In talking about the Dallas Morning News’ plans to begin charging for digital content next month, Jim Moroney is surprisingly candid about the decision and the economics of the industry. When the publisher of the News told his staff about the decision, he said they must be prepared to be ridiculed and vilified for putting their content behind a paywall.
“This is a big risk — I’m not confident we’re going to succeed,” Moroney told me. “But we’ve got to try something. We’ve got to try different things.”
Beginning February 15, the News will beginning charging for a majority of its content across its soon-to-be-redesigned website, its iPhone app, and a forthcoming iPad app. Print subscribers will get full access to everything for $33.95 a month, while those who eschew the paper can buy a subscription to the website and apps for $16.95. What’s unclear at the moment is how exactly the digital subscription will work given that Apple’s app store doesn’t allow for subscriptions (at least not yet, but that could be changing soon).
The move is not entirely a surprise given that other large metro papers, The New York Times and the Boston Globe, are developing paywalls. It’s also less of a surprise since A.H. Belo, parent company of the News, said in 2009 that it was considering switching some of its papers to paid sites. (A plan for the Providence Journal to go all-pay appears to have been changed or pushed back.)
What will readers have to pay for? Dallasnews.com exclusive reporting, for one thing, including its scoops on the biggest show around, Dallas Cowboys football. Free stuff will include breaking news, wire stories, obits, and blogs (which, curiously, could include sports coverage of the Cowboys).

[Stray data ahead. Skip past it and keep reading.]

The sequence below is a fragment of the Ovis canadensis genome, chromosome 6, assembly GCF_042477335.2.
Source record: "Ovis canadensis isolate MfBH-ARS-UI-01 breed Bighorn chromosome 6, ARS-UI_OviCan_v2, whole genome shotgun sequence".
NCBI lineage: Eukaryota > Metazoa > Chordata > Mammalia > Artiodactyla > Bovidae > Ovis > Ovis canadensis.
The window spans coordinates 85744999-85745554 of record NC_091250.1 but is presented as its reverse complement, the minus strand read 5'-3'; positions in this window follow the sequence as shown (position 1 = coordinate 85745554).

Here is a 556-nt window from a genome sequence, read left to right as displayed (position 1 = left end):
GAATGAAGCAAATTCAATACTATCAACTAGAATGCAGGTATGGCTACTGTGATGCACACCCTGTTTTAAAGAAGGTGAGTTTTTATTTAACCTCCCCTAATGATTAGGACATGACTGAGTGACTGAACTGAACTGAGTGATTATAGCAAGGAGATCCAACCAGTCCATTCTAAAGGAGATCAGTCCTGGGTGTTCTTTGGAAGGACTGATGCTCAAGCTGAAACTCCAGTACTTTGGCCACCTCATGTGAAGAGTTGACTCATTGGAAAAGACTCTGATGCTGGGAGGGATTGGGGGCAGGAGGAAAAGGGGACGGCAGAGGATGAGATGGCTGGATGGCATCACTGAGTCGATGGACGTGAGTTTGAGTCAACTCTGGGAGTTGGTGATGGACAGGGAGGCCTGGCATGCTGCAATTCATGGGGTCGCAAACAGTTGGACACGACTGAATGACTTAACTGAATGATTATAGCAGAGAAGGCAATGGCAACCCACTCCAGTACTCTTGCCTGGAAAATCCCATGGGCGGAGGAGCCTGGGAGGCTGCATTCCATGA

Moroney is pragmatic about the paper going to a paid model. “It’s not an over-the-cliff strategy,” he said. “If this works, great, it’ll be fantastic. If it doesn’t, we can go back to providing access at a lower price or free.”
It’s an experimental approach that marks a shifted attitude toward paid content. In 2009, Moroney was one of several newspaper executives to testify at a Senate hearing on the future of newspapers. As he put it at the time, “If The Dallas Morning News today put up a paywall over its content, people would go to The Fort Worth Star-Telegram.”
Now, though, as he sees it, the News and other papers have no choice but to change. “I don’t see impression-based advertising, the thing that paid bills for newspapers for so long, as supportable in the long run for a newspaper,” he said in our phone conversation. Moroney said he expects that pageviews will drop by half once the paywall is up, which is no small consideration given that the News has roughly 40 million pageviews a month. But even with growing pageviews and modest gains in online ad revenue in the industry, CPM prices are still low and ad inventory is up, Moroney said. And as he told Ken Doctor in a Newsonomics post last August, the days of newspapers living off the old “80/20” rule are long gone.
Over the last few years, the News has reined in its circulation from far-flung areas (sorry, readers in Arkansas and Oklahoma), cut back third party copy sales, and increased its home delivery price, all with the idea of turning the Dallas Morning News (in all of its forms) into a product that makes money off specific, targeted audiences — rather than one that makes money on volume, Moroney said.
What the paper hopes will make the difference is a tiered system of access, from individual apps to the digital-only bundle and the full-blown subscription. In debuting an iPad app, it made sense to make all the paper’s digital offerings paid, Moroney said — otherwise, why would someone pay for an app when they can access DallasNews.com on a smartphone or tablet’s web browser? That becomes especially true as more publishers build HTML5 sites that can offer an engaging app-esque experience. “You have a website you can access with a browser that has the same look and feel of an app. How can you expect people to pay for one,” he noted, and not the other?
In its research to prepare for the site, the News found that there was willingness to pay for access to the site or various apps. While, because of the relative newness of the iPad, Moroney said he takes the data with a grain of salt, it was still positive enough to encourage the paper to create a paid strategy for its digital products.
“I don’t think we can wait,” Moroney said. “The business has enough uncertainty around it.”